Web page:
National School Lunch Week 2017

Did you know that The National School Lunch Program serves more than 30 million children every school day?  In 1962, President John F. Kennedy created National School Lunch Week to celebrate the benefits of the National School Lunch Program.  As a reminder to all school nutrition professionals, we want to emphasize the importance of your efforts to provide food safe schools—and say Thank you!

The USDA Food and Nutrition Services’ Office of Food Safety suggests that school nutrition professionals follow the three parts of the Food-Safe Schools Action Guide to create a culture of food safety within schools.  These guidelines can be applied to other food service establishments as well.  This week, we highlight the first part of the action guide, Assess your food safety effort: a review of the current safety policies, procedures, and programs and development of actions to improve current efforts.  [We will look at the other 2 parts next week.]

Please see the following link for the Action-Guide Review Checklist:

http://foodsafeschools.org/wp-content/uploads/2016/03/action-guide-checklist-fillable.pdf

Additional Links:

USDA Food and Nutrition Services: https://www.fns.usda.gov/ofs/food-safety

National School Lunch Week: http://schoolnutrition.org/Meetings/Events/NSLW/2017/About/

– Submitted by Danielle Pierre, MPH Intern

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HELPING TO KEEP OUR CHILDREN SAFE VIA THE SCHOOL LUNCH PROGRAM

This week is National School Lunch Week.  As we recognize the school lunch program, we say farewell to Cynthia Downs who was the Executive Director of Cobb County Public School’s Nutrition program.  Ms. Downs retired last month after providing great leadership to the Nutrition Program staff since joining them in 1997. Emily Hanlin has, in turn, moved from the Douglas County Schools System back to Cobb where she first got her start to become the new Executive Director of the Cobb Program. With that change, Danielle Freeman has been promoted to the position of Nutrition Program Director for Douglas County.

S-A-L-U-T-E to all involved in the preparation and service of safe food to the thousands of children across our district!

Test Your Knowledge – Food Safety Education Month (Week 4)

As National Food Safety Education Month wraps up, test your knowledge regarding some of the information shared via our blog this month by taking a short quiz provided by our MPH intern, Danielle Pierre.  [The answers are provided at the end.]    If you have trouble answering any of them, scan back over our September posts for more information.

Best wishes—and always think Food Safety!

~Karen Gulley
Environmental Health County Manager
Center for Environmental Health
Cobb & Douglas Public Health

Direct link to quiz:

https://ehfoodblog.files.wordpress.com/2017/09/food-safety-quiz-9-29-17.pdf

 

FOOD ALLERGEN AWARENESS – FOOD SAFETY EDUCATION MONTH (WEEK 4)

We now turn our attention to the importance of food allergen awareness during this final week of National Food Safety Education Month.  Although some reactions to allergens in food are mild, many are severe and can be life-threatening.  Whether you are a consumer or worker in a food service establishment, please check out the facts, posters, and other tools provided by FoodSafety.gov to assist you with food allergen awareness and response.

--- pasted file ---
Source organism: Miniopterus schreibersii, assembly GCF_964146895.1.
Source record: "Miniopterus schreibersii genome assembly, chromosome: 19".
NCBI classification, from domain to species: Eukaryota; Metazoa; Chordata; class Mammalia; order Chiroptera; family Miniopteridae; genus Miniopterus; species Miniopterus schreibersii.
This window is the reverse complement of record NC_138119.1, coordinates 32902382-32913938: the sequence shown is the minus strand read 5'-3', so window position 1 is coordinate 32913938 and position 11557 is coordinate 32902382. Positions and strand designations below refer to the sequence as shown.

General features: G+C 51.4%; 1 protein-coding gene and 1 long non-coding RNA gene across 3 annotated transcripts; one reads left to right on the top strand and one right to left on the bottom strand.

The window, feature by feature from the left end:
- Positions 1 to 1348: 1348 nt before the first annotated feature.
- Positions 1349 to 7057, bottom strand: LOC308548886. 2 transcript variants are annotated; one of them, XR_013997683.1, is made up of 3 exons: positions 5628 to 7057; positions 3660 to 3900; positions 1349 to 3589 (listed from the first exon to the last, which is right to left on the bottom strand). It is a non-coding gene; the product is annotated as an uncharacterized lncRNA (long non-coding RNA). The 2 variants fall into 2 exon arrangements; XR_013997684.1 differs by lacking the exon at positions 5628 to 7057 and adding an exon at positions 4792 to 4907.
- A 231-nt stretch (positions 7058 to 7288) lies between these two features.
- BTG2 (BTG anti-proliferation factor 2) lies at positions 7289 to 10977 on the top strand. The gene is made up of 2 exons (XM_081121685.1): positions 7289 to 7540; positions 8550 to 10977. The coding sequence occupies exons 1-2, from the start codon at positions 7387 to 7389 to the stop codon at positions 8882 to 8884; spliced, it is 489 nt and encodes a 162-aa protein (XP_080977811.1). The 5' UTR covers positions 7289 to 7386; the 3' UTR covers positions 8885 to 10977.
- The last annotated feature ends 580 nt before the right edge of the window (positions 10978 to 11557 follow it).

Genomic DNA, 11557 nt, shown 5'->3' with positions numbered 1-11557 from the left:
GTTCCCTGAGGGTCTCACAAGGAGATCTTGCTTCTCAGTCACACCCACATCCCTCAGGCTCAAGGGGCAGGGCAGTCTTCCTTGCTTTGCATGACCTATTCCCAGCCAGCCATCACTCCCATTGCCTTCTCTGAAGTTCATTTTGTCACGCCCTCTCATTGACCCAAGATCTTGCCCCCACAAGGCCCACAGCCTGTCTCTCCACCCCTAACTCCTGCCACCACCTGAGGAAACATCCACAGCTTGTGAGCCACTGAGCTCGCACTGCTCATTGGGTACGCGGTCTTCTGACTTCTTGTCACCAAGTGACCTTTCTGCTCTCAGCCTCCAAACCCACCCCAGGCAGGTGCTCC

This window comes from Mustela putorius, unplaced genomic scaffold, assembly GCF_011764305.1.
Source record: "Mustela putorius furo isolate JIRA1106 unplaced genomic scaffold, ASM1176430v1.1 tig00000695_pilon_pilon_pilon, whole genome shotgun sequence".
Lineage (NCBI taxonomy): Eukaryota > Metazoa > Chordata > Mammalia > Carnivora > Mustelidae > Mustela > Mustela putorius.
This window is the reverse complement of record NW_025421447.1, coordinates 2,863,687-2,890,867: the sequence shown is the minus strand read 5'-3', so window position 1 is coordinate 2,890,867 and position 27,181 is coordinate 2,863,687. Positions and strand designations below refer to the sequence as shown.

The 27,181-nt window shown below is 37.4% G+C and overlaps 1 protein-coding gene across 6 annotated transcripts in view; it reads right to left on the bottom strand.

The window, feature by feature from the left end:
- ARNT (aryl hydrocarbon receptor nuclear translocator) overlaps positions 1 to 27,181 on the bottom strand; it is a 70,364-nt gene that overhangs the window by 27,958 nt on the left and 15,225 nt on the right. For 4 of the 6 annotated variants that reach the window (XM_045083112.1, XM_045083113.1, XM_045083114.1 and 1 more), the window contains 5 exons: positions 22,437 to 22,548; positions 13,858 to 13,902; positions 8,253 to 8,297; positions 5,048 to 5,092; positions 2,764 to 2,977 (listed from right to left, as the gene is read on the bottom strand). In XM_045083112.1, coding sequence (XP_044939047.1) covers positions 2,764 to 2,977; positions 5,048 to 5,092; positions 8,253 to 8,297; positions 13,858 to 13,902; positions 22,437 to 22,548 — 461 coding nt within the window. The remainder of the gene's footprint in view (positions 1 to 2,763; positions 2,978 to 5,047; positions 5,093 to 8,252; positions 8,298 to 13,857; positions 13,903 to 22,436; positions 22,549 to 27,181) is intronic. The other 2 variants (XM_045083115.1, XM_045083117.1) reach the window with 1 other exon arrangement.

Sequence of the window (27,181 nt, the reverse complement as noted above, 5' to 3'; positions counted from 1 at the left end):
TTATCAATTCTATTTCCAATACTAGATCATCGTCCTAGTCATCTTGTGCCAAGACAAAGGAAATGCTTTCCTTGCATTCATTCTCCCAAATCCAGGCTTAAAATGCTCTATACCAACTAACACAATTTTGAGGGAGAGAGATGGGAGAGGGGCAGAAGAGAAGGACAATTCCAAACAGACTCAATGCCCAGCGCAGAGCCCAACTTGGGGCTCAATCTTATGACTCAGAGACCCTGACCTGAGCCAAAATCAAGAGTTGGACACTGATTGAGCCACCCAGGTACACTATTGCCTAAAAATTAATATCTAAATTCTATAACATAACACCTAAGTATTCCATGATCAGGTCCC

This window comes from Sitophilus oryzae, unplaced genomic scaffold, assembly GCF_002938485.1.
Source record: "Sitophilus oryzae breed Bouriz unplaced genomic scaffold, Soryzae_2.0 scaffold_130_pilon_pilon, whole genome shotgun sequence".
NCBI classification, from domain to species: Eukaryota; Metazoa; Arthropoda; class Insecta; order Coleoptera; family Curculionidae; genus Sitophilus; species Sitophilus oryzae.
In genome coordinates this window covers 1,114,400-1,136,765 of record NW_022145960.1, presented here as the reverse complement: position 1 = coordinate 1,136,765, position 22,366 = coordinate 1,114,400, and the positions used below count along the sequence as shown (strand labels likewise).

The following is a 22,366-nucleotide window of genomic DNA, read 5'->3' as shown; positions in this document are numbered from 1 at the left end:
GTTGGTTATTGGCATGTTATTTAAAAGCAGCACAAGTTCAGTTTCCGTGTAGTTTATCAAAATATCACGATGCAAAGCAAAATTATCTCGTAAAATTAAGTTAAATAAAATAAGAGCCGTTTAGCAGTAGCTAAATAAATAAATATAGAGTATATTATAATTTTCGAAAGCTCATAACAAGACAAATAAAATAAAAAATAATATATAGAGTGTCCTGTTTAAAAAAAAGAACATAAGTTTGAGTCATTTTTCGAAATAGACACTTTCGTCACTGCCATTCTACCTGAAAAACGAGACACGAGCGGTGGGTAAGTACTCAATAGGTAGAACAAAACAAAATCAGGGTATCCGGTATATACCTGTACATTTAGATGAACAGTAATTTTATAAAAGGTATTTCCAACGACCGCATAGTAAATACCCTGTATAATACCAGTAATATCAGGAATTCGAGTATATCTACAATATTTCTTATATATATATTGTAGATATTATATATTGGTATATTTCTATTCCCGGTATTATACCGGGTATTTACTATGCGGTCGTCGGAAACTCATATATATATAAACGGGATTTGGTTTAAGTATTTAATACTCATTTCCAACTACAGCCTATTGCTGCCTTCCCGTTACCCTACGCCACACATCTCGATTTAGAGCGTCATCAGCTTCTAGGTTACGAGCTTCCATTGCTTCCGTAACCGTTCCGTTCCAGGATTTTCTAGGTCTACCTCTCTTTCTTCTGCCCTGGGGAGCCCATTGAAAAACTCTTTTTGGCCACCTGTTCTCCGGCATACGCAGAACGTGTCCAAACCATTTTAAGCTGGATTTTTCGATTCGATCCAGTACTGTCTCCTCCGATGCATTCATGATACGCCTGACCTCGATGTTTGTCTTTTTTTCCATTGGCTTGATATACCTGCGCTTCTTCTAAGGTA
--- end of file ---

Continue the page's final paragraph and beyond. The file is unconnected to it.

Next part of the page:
Direct link:

https://www.foodsafety.gov/poisoning/causes/allergens/

FIGHT BAC! HOME FOOD SAFETY MYTH BUSTERS – FOOD SAFETY EDUCATION MONTH (WEEK 3)

MYTH: Putting chicken in a colander and rinsing it with water will remove bacteria like Salmonella.

FACT: Rinsing chicken in a colander will not remove bacteria. In fact, it can spread raw chicken juices around your sink, onto your counter tops, and onto ready-to-eat foods. Bacteria in raw meat and poultry can only be killed when cooked to a safe minimum internal temperature, which for poultry is 165 °F, as measured by a food thermometer. Save yourself the messiness of rinsing raw poultry.  It is not a safety step and can cause cross-contamination! Always use a food thermometer to check the internal temperature of your food.

MYTH: I don’t need to clean the refrigerator produce bin because I only put fruit and vegetables in there. 

FACT: Naturally occurring bacteria in fresh fruits and vegetables can cause cross-contamination in your refrigerator. A recent NSF International study found that the refrigerator produce compartment was one of the “germiest” area in consumers’ kitchens. To prevent the buildup of bacteria that can cause food poisoning, it is essential to clean your produce bin and other bins in your refrigerator often with hot water and liquid soap, rinse thoroughly, and dry with a clean cloth towel or allow to air dry outside of the refrigerator.

MYTH: Once a hamburger turns brown in the middle, it is cooked to a safe internal temperature. 

FACT: You cannot use visual cues to determine whether food has been cooked to a safe minimum internal temperature. The ONLY way to know that food has been cooked to a safe minimum internal temperature is to use a food thermometer. Ground meat should be cooked to a safe minimum internal temperature of 160 °F, as measured by a food thermometer.

For more FIGHT BAC myth busters regarding home food safety, go to http://www.fightbac.org/food-safety-education/home-food-safety-mythbusters/top-10-myths/

A Safe Cooking Temperatures Reminder from the National Restaurant Association

During this 3rd week of National Food Safety Education Month, food service operators and consumers are reminded of the safe cooking temperatures required for foods that need to be time and temperature controlled in order to help protect against food borne illness.  Take a look at this short video from the National Restaurant Association as a reminder of the various categories of food and their respective cooking temperatures: 

Direct link to video: https://youtu.be/x7ujUPbMkNw